FIG. 8 is a graph of the results obtained using the normal serum pool. The percent recovery is plotted on the y-axis and the amount of hemoglobin in mg/dl is plotted on the x-axis. Three curves have been plotted to represent the expected (theoretical) direct bilirubin recovery, shown by line jj; the recovery of total bilirubin obtained using the method of the present invention, shown by line kk; and the recovery of total bilirubin using the diazo sulfanilic acid method, which is shown by line 11.

FIG. 9 is a graph of the results obtained using the medical decision level pool. The percent recovery is given on the y-axis and the amount of hemoglobin in mg/dl is given on the x-axis. Three curves have been plotted to represent the expected (theoretical) direct bilirubin recovery, shown by line mm; the recovery of total bilirubin obtained using the method of the present invention, shown by line nn; and the recovery of total bilirubin using the diazo sulfanilic acid method, which is shown by line oo.

FIG. 10 is a graph of the results obtained using the high serum pool. The percent recovery is plotted on the y-axis and the amount of hemoglobin in mg/dl is plotted on the x-axis. Three curves have been plotted to represent the expected (theoretical) direct bilirubin recovery, shown by line pp; the recovery of total bilirubin obtained using the method of the present invention, shown by line qq; and the recovery of total bilirubin using the diazo sulfanilic acid method, which is shown by line rr.

              TABLE 8______________________________________Hemoglobin Interference - Normal Serum                      Diazo Sulfanilic      Present Invention                      methodSample Hb Level   mg/dl   % Rec   mg/dl % Rec______________________________________1     0.0        1.00    100     0.99  1002     100        1.07    109.2   0.52  53.63     200        1.05    109.4   0.26  27.44     300        1.03    109.6   0.12  12.95     400        0.99    107.8   0.13  14.36     500        0.95    106     0.15  16.8______________________________________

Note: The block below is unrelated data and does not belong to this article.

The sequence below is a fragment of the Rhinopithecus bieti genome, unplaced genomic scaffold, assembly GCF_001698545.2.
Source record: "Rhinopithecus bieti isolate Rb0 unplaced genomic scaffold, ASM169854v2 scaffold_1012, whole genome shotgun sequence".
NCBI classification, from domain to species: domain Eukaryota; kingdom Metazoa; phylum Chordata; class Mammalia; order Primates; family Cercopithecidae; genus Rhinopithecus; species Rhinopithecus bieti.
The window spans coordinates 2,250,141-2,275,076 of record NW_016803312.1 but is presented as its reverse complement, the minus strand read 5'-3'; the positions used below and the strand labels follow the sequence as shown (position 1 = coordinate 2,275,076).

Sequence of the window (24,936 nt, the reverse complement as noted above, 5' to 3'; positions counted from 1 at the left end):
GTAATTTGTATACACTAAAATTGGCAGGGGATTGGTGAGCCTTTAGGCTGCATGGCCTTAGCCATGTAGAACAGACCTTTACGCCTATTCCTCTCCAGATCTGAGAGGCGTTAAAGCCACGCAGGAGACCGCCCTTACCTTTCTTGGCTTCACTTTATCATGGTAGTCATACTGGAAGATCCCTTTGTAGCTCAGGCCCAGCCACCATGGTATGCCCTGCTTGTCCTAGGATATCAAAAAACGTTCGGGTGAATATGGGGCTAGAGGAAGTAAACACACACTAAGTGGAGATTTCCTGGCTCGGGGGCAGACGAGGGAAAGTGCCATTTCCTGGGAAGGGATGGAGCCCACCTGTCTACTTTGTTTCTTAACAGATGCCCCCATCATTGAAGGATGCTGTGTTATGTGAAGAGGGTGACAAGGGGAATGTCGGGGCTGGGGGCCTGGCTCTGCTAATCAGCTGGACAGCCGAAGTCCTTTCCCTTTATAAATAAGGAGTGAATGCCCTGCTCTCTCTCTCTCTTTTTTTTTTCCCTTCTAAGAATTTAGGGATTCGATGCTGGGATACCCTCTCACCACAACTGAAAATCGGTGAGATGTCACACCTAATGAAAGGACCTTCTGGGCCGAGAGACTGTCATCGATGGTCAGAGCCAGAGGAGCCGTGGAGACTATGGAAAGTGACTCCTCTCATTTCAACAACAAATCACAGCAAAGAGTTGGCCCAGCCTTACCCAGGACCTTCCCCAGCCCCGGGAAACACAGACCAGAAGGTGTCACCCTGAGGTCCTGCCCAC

TABLE 9______________________________________Hemoglobin Interference - Decision Level Serum                      Diazo Sulfanilic      Present Invention                      methodSample Hb Level   mg/dl   % Rec   mg/dl % Rec______________________________________1     0.0        2.66    100     2.67  1002     100        2.60    99.7    1.67  63.83     200        2.50    97.9    1.07  41.74     300        2.42    96.8    0.83  33.15     400        2.31    92.4    0.64  25.56     500        2.24    93.6    0.58  24.2______________________________________

              TABLE 10______________________________________Hemoglobin Interference - High Abnormal Serum                      Diazo Sulfanilic      Present Invention                      methodSample Hb Level   mg/dl   % Rec   mg/dl % Rec______________________________________1     0.0        6.30    100     6.25  1002     100        6.04    97.8    4.65  75.93     200        5.74    94.9    3.42  574     300        5.58    94.2    2.86  48.75     400        5.33    92.0    2.48  43.16     500        5.14    90.6    2.25  40.0______________________________________
Example XI: Indican Interference

To study the effect of indican on recovery of total bilirubin using the method of the present invention, each of eight samples in a commercially available linearity set was spiked with a fresh indican stock solution resulting in a 1 millimole/liter final concentration of indican in each sample. Total bilirubin results obtained are given in Table 11 and show no indican interference using the method of the present invention in contrast to extremely marked interference seen when using the method of Wahlefeld.